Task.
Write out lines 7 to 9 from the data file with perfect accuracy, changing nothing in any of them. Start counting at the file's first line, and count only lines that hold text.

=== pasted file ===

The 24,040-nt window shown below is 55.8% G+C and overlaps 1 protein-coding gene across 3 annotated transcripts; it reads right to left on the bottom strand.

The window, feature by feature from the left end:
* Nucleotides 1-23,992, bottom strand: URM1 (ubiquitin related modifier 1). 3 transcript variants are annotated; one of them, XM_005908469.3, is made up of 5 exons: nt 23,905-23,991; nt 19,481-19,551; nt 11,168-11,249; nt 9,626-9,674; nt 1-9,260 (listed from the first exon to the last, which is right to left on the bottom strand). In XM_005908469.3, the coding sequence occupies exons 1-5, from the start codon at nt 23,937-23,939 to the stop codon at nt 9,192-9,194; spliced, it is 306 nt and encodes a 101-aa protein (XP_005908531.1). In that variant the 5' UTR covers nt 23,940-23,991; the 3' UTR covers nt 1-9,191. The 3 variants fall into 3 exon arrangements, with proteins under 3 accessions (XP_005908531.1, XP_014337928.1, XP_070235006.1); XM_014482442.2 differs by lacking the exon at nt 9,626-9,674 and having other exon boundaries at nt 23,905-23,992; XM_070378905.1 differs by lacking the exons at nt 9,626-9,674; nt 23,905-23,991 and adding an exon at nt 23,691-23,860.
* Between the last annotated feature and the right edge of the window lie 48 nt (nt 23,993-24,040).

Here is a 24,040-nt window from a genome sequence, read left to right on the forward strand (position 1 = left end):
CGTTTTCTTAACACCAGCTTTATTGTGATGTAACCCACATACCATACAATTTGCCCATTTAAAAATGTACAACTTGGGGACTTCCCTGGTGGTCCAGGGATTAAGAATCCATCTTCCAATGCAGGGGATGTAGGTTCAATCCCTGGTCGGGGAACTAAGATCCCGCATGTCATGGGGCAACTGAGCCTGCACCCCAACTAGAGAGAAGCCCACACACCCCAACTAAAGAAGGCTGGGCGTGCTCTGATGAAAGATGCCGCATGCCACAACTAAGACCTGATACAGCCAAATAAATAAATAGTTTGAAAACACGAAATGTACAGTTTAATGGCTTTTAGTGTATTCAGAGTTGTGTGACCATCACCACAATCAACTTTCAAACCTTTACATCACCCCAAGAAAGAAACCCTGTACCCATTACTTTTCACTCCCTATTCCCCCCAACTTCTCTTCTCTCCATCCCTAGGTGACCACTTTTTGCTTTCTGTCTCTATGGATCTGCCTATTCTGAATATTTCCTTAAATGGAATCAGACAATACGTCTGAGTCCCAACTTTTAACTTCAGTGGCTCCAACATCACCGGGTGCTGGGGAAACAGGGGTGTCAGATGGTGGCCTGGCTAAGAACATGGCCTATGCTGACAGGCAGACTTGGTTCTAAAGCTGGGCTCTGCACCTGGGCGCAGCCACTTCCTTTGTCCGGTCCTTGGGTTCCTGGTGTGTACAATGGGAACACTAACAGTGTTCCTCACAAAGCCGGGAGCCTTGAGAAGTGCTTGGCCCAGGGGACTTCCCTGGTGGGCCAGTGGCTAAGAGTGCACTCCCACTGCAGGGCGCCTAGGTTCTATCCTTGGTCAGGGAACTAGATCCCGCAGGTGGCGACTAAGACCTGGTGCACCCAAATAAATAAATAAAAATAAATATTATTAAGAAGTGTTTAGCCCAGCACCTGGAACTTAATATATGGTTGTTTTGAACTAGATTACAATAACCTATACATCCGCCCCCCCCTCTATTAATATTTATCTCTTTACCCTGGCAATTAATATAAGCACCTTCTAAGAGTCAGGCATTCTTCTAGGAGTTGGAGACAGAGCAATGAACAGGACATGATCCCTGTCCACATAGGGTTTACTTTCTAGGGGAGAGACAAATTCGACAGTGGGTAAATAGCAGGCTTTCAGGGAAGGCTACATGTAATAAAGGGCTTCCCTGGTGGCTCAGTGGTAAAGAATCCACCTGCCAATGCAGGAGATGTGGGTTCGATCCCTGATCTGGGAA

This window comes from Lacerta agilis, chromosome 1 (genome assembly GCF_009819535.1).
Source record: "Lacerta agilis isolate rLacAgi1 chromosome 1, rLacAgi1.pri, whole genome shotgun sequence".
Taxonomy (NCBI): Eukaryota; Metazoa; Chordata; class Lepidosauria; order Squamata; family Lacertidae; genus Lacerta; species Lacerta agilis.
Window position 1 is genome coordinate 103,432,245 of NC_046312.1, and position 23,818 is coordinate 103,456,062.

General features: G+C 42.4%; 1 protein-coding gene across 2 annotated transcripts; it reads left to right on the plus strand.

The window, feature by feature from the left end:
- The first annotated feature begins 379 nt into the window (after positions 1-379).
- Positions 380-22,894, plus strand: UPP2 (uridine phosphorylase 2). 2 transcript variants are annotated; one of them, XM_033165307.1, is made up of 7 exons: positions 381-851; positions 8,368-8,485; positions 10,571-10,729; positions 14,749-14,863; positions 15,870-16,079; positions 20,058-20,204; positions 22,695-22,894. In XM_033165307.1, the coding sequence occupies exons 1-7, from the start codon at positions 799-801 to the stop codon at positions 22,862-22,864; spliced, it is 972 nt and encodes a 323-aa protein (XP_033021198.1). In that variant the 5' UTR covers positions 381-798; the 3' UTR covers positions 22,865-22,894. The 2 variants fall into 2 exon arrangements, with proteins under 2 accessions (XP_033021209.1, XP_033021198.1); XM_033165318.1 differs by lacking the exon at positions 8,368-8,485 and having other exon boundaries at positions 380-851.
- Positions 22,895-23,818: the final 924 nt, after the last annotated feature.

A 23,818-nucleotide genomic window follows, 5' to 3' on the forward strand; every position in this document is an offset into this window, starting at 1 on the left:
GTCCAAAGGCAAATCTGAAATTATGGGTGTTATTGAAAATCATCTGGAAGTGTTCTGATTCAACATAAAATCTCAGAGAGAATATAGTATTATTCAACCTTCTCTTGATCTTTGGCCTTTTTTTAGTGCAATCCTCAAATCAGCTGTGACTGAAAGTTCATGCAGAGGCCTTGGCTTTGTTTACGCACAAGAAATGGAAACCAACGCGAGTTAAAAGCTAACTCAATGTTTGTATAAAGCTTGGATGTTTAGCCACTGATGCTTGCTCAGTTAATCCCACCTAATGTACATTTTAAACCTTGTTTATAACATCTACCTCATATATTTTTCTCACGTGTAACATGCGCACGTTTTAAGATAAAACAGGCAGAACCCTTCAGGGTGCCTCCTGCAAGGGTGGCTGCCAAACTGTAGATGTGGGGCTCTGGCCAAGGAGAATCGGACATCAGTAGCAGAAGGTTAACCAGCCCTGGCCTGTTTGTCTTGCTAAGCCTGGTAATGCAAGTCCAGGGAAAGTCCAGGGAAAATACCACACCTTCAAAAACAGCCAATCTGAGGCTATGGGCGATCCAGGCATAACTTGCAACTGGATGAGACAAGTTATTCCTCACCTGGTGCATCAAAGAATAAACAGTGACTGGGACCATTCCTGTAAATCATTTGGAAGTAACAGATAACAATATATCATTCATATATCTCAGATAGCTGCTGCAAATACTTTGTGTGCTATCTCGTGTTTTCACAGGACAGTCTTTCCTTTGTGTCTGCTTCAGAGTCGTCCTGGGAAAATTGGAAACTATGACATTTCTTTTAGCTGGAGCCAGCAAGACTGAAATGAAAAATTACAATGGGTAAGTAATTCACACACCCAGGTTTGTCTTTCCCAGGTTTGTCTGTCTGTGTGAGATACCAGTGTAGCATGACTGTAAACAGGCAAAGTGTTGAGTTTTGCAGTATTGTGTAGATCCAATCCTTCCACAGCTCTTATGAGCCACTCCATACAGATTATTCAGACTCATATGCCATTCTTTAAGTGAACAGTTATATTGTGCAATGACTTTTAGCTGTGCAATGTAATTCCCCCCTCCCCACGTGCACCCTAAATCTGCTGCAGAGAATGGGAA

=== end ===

This window comes from Lacerta agilis, chromosome 1 (genome assembly GCF_009819535.1).
Source record: "Lacerta agilis isolate rLacAgi1 chromosome 1, rLacAgi1.pri, whole genome shotgun sequence".
Taxonomy (NCBI): Eukaryota; Metazoa; Chordata; class Lepidosauria; order Squamata; family Lacertidae; genus Lacerta; species Lacerta agilis.